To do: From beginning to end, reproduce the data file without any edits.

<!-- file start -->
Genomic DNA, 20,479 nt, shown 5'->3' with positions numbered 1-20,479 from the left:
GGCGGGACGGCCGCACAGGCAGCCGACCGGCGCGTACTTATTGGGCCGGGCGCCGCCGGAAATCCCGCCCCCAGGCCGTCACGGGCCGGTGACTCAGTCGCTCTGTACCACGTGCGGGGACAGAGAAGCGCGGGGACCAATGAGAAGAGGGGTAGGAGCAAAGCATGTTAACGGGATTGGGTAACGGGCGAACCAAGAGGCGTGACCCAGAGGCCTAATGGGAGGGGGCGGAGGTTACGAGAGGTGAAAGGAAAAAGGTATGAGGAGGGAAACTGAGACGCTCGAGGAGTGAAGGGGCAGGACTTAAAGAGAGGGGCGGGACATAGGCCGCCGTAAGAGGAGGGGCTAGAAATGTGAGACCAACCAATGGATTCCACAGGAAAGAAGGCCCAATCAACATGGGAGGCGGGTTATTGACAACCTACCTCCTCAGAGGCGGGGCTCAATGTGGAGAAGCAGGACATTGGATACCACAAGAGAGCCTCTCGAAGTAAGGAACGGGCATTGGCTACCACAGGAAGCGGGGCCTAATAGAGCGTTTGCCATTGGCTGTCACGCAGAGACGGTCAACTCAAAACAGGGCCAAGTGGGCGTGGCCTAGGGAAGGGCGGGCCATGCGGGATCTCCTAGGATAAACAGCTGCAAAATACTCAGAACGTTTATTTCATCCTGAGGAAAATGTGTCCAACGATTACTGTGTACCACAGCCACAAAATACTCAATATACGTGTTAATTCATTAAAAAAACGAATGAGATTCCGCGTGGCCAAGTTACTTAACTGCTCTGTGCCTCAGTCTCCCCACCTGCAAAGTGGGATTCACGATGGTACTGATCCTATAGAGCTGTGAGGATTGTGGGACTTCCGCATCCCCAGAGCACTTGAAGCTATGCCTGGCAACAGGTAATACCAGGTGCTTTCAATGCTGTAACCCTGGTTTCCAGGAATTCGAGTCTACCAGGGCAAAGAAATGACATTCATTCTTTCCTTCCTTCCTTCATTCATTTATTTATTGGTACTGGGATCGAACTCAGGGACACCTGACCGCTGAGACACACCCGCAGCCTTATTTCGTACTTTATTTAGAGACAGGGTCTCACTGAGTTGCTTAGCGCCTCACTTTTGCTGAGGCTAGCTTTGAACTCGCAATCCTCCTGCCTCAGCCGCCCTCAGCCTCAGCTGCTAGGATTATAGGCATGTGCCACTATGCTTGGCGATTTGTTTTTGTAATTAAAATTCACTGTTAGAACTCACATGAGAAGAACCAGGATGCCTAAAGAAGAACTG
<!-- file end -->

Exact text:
Genomic DNA, 20,479 nt, shown 5'->3' with positions numbered 1-20,479 from the left:
GGCGGGACGGCCGCACAGGCAGCCGACCGGCGCGTACTTATTGGGCCGGGCGCCGCCGGAAATCCCGCCCCCAGGCCGTCACGGGCCGGTGACTCAGTCGCTCTGTACCACGTGCGGGGACAGAGAAGCGCGGGGACCAATGAGAAGAGGGGTAGGAGCAAAGCATGTTAACGGGATTGGGTAACGGGCGAACCAAGAGGCGTGACCCAGAGGCCTAATGGGAGGGGGCGGAGGTTACGAGAGGTGAAAGGAAAAAGGTATGAGGAGGGAAACTGAGACGCTCGAGGAGTGAAGGGGCAGGACTTAAAGAGAGGGGCGGGACATAGGCCGCCGTAAGAGGAGGGGCTAGAAATGTGAGACCAACCAATGGATTCCACAGGAAAGAAGGCCCAATCAACATGGGAGGCGGGTTATTGACAACCTACCTCCTCAGAGGCGGGGCTCAATGTGGAGAAGCAGGACATTGGATACCACAAGAGAGCCTCTCGAAGTAAGGAACGGGCATTGGCTACCACAGGAAGCGGGGCCTAATAGAGCGTTTGCCATTGGCTGTCACGCAGAGACGGTCAACTCAAAACAGGGCCAAGTGGGCGTGGCCTAGGGAAGGGCGGGCCATGCGGGATCTCCTAGGATAAACAGCTGCAAAATACTCAGAACGTTTATTTCATCCTGAGGAAAATGTGTCCAACGATTACTGTGTACCACAGCCACAAAATACTCAATATACGTGTTAATTCATTAAAAAAACGAATGAGATTCCGCGTGGCCAAGTTACTTAACTGCTCTGTGCCTCAGTCTCCCCACCTGCAAAGTGGGATTCACGATGGTACTGATCCTATAGAGCTGTGAGGATTGTGGGACTTCCGCATCCCCAGAGCACTTGAAGCTATGCCTGGCAACAGGTAATACCAGGTGCTTTCAATGCTGTAACCCTGGTTTCCAGGAATTCGAGTCTACCAGGGCAAAGAAATGACATTCATTCTTTCCTTCCTTCCTTCATTCATTTATTTATTGGTACTGGGATCGAACTCAGGGACACCTGACCGCTGAGACACACCCGCAGCCTTATTTCGTACTTTATTTAGAGACAGGGTCTCACTGAGTTGCTTAGCGCCTCACTTTTGCTGAGGCTAGCTTTGAACTCGCAATCCTCCTGCCTCAGCCGCCCTCAGCCTCAGCTGCTAGGATTATAGGCATGTGCCACTATGCTTGGCGATTTGTTTTTGTAATTAAAATTCACTGTTAGAACTCACATGAGAAGAACCAGGATGCCTAAAGAAGAACTG